PARIS (Reuters) - EADS EAD.PA blamed a funding row with Germany for contributing to a 3 billion euro cash outflow so far this year, which put a blot on the Airbus parent's stronger-than-expected quarterly earnings on Thursday and hit its shares.
Finance Director Harald Wilhelm said the European group was in talks with Germany's government over its decision to withhold a development loan for the Airbus A350, which officials say is in protest at the share of jobs on the $15 billion project.
The company's claim came as a Reuters investigation into resurgent political tensions over the world's largest planemaker found that France has an unusually large share of 42 percent of work on the next-generation A350, compared with Germany's one third.
The mismatch, which includes work by top suppliers, has added fuel to industrial discord with France that may have carried weight in Berlin's recent decision to block a merger of Airbus parent EADS and BAE Systems (BAES.L).
German officials have accused EADS of failing to deliver on promises over the "workshare" on the A350, due to enter service in 2014 in competition with Boeing's (BA.N) 787 Dreamliner. Other sources say Airbus maintains the opposite is the case.
EADS and Airbus declined to comment.
In its first trading update since calling off plans to merge with Britain's BAE last month, Franco-German-led EADS said the A350 aircraft programme remained "challenging" even though engineers had resolved a recent wing-drilling problem.
In an effort to placate investors who had attacked the merger plan for diluting strong sales at Airbus, Wilhelm said the bid to create the world's largest defence company had not indicated any doubts about the strength of the commercial cycle.
He said Airbus would, however, struggle to reach its target of selling 30 A380s this year, while sticking to its target of delivering 30 of the double-decker passenger planes.
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EADS posted a 67 percent rise in third-quarter operating profit to 537 million euros on sales of 12.324 billion euros, up 15 percent, compared with average analyst forecasts of 454 million operating profit and revenues of 11.853 billion.
EADS maintained its forecast of an increase of at least 10 percent in annual revenues and still expected to deliver a 2012 operating profit of 2.7 billion euros.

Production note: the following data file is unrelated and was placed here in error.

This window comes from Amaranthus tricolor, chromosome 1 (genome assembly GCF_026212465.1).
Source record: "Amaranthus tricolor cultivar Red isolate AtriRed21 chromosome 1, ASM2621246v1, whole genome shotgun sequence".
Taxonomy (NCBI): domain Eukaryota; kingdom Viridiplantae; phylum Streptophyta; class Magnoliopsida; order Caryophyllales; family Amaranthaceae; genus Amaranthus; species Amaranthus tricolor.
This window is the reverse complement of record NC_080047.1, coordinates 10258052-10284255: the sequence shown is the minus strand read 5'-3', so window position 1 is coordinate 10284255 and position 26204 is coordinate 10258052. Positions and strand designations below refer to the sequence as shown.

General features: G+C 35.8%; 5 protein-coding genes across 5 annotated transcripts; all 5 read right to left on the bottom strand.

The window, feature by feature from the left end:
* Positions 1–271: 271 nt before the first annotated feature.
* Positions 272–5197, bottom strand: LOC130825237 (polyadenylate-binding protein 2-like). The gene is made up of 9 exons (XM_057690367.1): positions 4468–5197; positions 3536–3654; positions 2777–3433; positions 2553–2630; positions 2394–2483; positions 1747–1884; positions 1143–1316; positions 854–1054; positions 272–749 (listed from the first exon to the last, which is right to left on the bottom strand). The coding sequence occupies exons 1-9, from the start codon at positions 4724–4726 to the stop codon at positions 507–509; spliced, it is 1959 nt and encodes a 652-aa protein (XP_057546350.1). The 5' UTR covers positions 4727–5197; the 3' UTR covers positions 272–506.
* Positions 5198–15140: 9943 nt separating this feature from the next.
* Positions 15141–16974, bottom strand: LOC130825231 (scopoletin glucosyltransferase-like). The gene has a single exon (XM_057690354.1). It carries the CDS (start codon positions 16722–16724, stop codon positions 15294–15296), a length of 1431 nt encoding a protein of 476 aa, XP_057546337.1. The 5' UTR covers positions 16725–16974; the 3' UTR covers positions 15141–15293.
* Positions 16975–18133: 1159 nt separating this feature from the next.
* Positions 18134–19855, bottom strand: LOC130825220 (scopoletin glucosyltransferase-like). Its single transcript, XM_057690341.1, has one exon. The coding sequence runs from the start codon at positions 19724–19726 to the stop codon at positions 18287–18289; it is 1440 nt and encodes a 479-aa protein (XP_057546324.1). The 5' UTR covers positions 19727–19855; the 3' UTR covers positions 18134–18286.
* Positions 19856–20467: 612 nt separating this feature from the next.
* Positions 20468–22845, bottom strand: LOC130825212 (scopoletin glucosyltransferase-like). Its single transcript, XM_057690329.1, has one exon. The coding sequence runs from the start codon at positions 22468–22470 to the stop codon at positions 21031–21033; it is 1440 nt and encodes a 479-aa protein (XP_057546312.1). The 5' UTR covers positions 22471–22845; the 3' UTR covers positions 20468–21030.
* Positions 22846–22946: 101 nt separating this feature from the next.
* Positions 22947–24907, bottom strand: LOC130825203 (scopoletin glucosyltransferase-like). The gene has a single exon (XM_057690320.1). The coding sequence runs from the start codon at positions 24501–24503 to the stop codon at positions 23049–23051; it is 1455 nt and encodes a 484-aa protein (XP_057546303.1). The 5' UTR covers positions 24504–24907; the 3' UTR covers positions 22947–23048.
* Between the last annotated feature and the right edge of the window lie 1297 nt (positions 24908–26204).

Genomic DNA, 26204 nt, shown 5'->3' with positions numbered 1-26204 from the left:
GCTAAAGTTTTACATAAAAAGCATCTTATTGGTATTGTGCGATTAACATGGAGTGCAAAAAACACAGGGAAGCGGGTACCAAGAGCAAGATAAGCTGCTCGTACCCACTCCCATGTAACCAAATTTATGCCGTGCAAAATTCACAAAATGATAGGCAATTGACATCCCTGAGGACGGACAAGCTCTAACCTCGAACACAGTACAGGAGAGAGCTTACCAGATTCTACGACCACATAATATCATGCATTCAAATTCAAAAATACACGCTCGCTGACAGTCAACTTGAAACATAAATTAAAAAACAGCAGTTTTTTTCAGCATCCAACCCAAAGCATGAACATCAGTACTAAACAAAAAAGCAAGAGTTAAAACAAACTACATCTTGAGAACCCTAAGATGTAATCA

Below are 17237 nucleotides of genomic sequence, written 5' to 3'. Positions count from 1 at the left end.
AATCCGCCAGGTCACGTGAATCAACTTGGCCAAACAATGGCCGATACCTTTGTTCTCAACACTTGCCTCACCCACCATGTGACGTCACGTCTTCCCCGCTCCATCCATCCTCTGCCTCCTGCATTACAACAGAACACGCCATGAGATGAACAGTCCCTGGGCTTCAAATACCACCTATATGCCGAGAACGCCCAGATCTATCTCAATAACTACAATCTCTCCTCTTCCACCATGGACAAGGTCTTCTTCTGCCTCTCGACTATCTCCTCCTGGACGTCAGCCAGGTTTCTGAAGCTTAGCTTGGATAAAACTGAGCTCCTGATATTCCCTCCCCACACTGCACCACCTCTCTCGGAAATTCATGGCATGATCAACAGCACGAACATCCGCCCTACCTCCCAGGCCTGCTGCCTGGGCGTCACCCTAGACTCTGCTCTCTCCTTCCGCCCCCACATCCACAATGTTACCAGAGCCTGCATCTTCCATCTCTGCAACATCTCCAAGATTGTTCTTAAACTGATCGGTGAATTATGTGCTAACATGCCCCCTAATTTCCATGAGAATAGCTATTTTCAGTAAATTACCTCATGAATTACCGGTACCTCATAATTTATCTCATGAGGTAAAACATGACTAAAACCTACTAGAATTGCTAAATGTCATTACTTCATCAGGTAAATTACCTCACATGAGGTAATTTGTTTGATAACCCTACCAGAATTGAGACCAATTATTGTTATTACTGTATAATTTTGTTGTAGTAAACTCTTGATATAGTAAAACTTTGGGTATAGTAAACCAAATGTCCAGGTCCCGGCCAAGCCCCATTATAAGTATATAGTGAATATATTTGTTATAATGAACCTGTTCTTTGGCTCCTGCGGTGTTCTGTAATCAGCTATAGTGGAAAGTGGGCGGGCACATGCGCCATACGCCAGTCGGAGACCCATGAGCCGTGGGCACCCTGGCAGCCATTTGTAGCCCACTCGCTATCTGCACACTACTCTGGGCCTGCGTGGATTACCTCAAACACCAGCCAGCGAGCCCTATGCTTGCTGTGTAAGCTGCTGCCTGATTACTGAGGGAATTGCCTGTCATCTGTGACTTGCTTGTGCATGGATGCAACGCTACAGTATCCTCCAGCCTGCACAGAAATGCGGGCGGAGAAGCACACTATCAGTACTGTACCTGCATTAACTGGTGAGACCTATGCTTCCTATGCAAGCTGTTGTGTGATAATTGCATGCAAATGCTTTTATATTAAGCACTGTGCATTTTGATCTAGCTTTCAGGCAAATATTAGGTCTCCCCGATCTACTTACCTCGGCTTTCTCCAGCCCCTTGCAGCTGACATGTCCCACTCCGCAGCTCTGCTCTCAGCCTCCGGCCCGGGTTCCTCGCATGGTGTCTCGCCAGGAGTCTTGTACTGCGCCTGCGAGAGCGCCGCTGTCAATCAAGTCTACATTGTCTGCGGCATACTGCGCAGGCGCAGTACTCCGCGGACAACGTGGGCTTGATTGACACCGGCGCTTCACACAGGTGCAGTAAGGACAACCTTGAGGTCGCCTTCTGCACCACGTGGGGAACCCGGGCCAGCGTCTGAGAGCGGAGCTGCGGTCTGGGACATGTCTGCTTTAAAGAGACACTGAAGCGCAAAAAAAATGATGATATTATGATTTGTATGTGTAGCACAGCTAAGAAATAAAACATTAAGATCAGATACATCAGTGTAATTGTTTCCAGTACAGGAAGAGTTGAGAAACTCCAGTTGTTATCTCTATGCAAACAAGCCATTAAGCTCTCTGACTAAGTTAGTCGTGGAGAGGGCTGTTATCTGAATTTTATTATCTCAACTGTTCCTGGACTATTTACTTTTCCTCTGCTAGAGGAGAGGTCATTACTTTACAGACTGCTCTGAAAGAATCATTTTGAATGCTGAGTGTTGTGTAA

But it disappointed some analysts by toning down its annual cash flow forecast to break even at best, rather than a "positive" cash flow forecast embedded in its half-year results.
The company burned through 3.2 billion euros in the first nine months, which sent its shares down more than 4 percent.
The A350 funding shortfall concerns Berlin's share - estimated at 1.2 billion euros - of development loans usually provided by four European countries.
The use of such loans is fiercely contested by the United States in a long-running trade dispute with Europe, but is now a source of tension between Germany and France whose prime minister has urged Berlin to pay up.
"We would have appreciated to receive the cash but I don't want to comment any further on contractual discussions," Wilhelm told reporters on a conference call.
Airbus has begun assembling the first carbon-composite A350 ahead of its maiden flight next year, a phase requiring significant spending on tools and parts.
"Airbus will need all the cash it can get to fund A350," said Agency Partners analyst Nick Cunningham.
Chief Executive Tom Enders said in a statement the group would put "strong emphasis" on cash generation for the rest of the year and that aircraft deliveries would be key.
Besides the German loan row, EADS has seen some of its cash eaten up by a backlog of A380 superjumbos waiting for delivery following delays caused by wing cracks early this year. The company has also made pre-emptive inventory purchases as a buffer against possible supply chain problems, Wilhelm said.
Europe's largest aerospace company still has a net cash pile on its balance sheet of 8.1 billion euros.
($1 = 0.7840 euros)
(Reporting by Tim Hepher, Cyril Altmeyer. Additional reporting by Andreas Rinke, Noah Barkin, James Regan. Editing by Jane Merriman)